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NASCAR Hall Of Fame Class of ’18 Unveiled

| Senior Writer, RacinToday.com Wednesday, May 24 2017

Ron Hornaday Jr. has raced himself into the NASCAR Hall of Fame. (File photo by Jason Smith/Getty Images for NASCAR)

By Deb Williams | Senior Writer
RacinToday.com

CHARLOTTE, N.C. – Robert Yates once had a Mars Hill College professor tell him he would never amount to anything because he spent his Sunday afternoon working on a farmer’s tractor instead of studying.

On Wednesday, Yates once again proved the professor wrong as he was elected to the NASCAR Hall of Fame. One of five to be inducted in January 2018, Yates and his family were overcome with emotion as his name was announced by NASCAR Vice Chairman Mike Helton. The top vote getter with 94 percent, it was the largest number of votes any nominee had received since three-time NASCAR premier series champion David Pearson was elected in the Hall of Fame’s second class. Pearson also received 94 percent.

“It’s good to be here,” said Yates, who’s battling liver cancer. “It’s really good to be here when you win. It’s all about winning, right? It was 40 of the best years for me. Right now I feel like I could take a jack and jump over the wall and I’d be on the (car’s) right side like I used to.”

Joining Yates for the 2018 induction are Red Byron, Ray Evernham, Ken Squier and Ron Hornaday Jr.  For the second time in nine balloting sessions, the NASCAR Hall of Fame

Horsepower genius Robert Yates is in the NASCAR Hall of Fame. (File photo courtesy of NASCAR)

voting panel had a tie emerge for the fifth spot. In a closed voting session at the Charlotte Convention Center, four-time truck series champion Hornaday and 1992 premier series champion Alan Kulwicki tied. In a re-vote between the two men, Hornaday emerged the winner with 38 percent of the vote.

Results for the NASCAR.com fan vote, in alphabetical order, were Davey Allison, Red Farmer, Kulwicki, Roger Penske and Yates.

NASCAR vice chairman/executive vice president Jim France was the recipient of the Landmark Award for outstanding contributions to NASCAR.

Helton said he was “happy” with the NASCAR Hall of Fame’s ninth class.

“The five that we just announced I think contributed across the board in different ways, different styles of character and in different time frames,” Helton said.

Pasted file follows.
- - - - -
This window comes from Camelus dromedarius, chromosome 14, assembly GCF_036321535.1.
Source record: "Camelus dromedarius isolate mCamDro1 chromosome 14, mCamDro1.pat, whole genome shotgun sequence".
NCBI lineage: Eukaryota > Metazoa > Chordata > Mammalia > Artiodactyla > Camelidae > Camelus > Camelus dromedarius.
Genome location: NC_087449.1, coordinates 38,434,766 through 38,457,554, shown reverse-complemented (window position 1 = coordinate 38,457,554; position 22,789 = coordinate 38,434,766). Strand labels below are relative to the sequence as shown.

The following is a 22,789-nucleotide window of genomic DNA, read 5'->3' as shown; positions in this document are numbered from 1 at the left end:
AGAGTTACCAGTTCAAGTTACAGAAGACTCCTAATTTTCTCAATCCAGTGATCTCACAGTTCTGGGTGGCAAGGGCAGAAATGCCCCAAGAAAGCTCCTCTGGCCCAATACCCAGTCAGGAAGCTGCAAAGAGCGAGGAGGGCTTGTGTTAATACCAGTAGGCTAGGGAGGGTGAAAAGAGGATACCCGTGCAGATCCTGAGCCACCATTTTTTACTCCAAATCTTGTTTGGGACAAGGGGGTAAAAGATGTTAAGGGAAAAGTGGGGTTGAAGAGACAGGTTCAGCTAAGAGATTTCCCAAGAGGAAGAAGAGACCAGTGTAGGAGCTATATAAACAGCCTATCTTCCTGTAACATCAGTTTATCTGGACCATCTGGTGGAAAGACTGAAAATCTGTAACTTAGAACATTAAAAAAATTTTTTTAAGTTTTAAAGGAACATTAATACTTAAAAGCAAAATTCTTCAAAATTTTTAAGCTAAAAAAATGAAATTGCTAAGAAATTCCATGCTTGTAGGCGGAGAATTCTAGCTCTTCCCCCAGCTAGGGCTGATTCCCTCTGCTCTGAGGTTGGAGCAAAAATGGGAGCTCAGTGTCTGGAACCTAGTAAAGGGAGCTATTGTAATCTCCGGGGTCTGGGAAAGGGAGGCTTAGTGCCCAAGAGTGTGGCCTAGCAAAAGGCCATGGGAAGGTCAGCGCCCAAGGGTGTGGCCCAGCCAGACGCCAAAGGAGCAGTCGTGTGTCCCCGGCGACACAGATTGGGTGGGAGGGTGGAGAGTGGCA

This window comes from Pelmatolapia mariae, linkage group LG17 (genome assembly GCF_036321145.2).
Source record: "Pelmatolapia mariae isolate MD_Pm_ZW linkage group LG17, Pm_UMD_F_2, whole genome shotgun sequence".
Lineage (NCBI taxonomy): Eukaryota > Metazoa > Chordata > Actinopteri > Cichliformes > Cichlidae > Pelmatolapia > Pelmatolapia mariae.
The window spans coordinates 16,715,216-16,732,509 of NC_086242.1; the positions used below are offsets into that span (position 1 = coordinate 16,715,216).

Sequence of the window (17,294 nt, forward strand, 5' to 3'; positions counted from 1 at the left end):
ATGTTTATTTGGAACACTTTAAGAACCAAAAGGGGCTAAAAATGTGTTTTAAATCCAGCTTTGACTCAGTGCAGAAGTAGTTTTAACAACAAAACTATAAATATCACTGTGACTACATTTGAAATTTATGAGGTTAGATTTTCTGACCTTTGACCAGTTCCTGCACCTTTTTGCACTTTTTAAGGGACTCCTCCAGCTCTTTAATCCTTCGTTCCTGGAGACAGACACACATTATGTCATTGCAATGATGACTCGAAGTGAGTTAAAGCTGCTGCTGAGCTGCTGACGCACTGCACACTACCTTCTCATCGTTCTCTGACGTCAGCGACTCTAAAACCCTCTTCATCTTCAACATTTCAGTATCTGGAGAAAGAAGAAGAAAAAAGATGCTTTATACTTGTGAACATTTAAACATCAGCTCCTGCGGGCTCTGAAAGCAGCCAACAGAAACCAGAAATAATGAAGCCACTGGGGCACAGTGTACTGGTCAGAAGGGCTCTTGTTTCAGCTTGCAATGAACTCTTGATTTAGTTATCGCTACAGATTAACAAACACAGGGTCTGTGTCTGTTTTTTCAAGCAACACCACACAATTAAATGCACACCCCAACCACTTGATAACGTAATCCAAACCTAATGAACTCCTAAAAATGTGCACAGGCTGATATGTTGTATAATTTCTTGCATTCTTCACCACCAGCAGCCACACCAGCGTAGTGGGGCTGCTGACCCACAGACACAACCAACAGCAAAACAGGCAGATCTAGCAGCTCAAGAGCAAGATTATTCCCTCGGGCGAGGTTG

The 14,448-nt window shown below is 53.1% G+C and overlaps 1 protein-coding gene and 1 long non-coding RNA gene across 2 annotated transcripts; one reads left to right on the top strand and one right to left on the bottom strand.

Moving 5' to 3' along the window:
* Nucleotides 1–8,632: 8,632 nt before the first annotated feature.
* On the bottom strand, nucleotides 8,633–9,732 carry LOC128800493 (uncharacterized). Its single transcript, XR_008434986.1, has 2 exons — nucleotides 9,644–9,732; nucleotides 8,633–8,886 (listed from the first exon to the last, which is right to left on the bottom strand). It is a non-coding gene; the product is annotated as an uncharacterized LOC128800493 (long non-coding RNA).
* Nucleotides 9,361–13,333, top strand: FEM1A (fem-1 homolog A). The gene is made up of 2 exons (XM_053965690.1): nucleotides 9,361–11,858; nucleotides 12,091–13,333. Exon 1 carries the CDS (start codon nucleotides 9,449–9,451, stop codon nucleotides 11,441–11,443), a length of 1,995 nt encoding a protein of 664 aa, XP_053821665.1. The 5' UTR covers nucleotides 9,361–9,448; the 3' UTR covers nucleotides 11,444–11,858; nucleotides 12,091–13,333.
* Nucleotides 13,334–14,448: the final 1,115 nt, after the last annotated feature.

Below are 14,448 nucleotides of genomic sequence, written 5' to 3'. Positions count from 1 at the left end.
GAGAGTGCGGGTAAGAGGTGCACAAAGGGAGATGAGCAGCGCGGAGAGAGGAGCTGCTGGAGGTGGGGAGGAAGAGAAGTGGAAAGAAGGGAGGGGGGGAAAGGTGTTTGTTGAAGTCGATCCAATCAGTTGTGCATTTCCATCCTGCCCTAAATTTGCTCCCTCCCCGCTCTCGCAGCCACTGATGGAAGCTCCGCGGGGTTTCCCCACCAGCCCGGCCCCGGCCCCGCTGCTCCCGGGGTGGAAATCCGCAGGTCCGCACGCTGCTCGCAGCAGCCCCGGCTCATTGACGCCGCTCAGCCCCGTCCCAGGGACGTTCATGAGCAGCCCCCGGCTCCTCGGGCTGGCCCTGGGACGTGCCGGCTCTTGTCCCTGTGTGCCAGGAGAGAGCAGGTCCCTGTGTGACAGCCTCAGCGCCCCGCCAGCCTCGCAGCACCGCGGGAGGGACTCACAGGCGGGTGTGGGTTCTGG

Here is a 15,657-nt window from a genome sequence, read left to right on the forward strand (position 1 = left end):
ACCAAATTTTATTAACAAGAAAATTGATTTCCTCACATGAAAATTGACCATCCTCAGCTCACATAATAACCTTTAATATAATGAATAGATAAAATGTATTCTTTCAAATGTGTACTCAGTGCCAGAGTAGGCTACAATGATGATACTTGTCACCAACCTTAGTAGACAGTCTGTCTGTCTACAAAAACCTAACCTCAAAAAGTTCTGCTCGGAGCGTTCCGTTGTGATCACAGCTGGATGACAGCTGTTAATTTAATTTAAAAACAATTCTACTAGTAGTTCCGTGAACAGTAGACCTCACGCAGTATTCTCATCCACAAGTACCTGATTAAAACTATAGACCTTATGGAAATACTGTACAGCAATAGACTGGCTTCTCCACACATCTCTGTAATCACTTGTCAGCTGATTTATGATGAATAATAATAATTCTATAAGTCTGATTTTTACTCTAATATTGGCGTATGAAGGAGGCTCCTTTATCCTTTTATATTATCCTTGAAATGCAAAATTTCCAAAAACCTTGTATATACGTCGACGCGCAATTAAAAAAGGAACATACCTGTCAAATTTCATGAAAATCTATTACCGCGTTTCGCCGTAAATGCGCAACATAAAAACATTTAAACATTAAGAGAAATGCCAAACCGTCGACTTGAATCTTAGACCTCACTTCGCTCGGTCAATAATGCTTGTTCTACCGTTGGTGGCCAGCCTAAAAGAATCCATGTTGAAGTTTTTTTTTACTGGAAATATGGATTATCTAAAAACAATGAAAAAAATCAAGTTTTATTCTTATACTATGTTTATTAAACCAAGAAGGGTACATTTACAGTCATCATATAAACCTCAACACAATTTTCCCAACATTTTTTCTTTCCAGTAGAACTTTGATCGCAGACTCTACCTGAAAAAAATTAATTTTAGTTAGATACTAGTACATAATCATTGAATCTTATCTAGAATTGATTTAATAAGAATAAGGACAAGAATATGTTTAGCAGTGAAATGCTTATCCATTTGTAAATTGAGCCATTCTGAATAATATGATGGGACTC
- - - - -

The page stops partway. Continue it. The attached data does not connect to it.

“Robert (Yates) is just special. I kinda cut my teeth in this sport working with Robert from the opposite side of the table, but the admiration and respect that Robert earned in the garage area was very easy to recognize, easy from the sanctioning body. On a personal note, having worked with him through highs and lows, the character of Robert Yates becomes very clear and apparent. On a personal note, I was very glad to see him inducted.”

Doug Yates said the past couple of weeks had been “really tough” for his father, who’s on

Ray Evernham is a member of the Class of ’18.

his third round of immunotherapy, and his selection to the NASCAR Hall of Fame “was a dream come true.”

“Watching him sacrifice and do the things he did and love this sport so much and achieve the things he did, it just makes me really proud,” said the younger Yates, who followed in his father’s engine-building footsteps. “The timing is just perfect. Things happen for a reason. I think God has a plan. Now we can focus on January and being inducted. It’s an incredible day and such an honor.”

The 74-year-old Yates won championships in NASCAR’s premier series as an engine builder and an owner. Even though he began his career at Holman-Moody Racing in 1968, it was 1983 with DiGard Racing and Bobby Allison before he enjoyed his first championship as an engine builder. He focused solely on constructing powerful engines until 1989 when he bought Harry Rainer’s race team. From 1989-2007, Yates was one of the sport’s most successful team owners, claiming 57 victories, 48 poles and a championship in 1999 with Dale Jarrett as his driver.

“He had so much talent,” NASCAR Hall of Famer Leonard Wood said about Yates. “He designed the cylinder head that pulled over 700 horsepower back when they (Ford) were trying to come up with a better engine.

“He was one of our favorites. Roush-Yates builds our engines now.”

The elder Yates admitted his interest in racing kept him out of trouble.

“It pulled me out of so many places I shouldn’t have been,” Yates said. “It kept people out of trouble. I want other people to have the opportunity I had.”

Red Byron was the pride of Georgia racing back in his day. (Photo courtesy of NASCAR)

Byron, who won NASCAR’s first two championships in as many different series, collected 74 percent of the vote. Helton said he didn’t know why it took Byron, who’s been on the NASCAR Hall of Fame ballot for nine years, so long to be elected.